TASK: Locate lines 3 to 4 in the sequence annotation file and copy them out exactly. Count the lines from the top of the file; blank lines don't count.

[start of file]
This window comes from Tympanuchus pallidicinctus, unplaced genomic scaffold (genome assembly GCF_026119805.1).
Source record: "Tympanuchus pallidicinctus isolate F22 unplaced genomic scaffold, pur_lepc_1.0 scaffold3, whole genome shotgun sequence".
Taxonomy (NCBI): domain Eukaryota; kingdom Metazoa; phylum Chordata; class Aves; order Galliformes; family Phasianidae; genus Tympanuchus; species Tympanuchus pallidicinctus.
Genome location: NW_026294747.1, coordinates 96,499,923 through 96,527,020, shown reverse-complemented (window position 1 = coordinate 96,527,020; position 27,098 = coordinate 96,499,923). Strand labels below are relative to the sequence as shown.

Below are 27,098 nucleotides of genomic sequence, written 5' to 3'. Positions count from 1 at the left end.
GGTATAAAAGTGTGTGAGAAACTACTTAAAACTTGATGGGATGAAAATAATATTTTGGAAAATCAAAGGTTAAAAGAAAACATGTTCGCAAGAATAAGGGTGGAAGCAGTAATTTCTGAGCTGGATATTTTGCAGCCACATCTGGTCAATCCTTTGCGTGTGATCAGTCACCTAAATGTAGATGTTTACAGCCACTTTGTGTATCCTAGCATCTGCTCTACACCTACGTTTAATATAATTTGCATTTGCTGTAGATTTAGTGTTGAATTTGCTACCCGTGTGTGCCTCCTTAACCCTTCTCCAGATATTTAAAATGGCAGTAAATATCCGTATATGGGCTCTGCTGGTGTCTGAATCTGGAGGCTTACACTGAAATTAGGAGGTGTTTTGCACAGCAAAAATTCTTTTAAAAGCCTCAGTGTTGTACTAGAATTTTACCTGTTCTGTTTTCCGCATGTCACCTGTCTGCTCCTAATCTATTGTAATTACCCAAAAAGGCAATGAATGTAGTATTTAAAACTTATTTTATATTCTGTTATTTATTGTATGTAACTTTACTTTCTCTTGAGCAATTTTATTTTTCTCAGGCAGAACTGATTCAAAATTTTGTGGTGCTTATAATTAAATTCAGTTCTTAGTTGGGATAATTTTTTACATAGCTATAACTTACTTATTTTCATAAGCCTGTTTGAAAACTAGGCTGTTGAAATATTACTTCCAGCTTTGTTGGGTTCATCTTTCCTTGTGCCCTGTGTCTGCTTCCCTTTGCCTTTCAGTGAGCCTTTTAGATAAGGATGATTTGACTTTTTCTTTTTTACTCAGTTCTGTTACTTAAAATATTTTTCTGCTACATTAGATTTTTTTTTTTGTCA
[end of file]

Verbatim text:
Taxonomy (NCBI): domain Eukaryota; kingdom Metazoa; phylum Chordata; class Aves; order Galliformes; family Phasianidae; genus Tympanuchus; species Tympanuchus pallidicinctus.
Genome location: NW_026294747.1, coordinates 96,499,923 through 96,527,020, shown reverse-complemented (window position 1 = coordinate 96,527,020; position 27,098 = coordinate 96,499,923). Strand labels below are relative to the sequence as shown.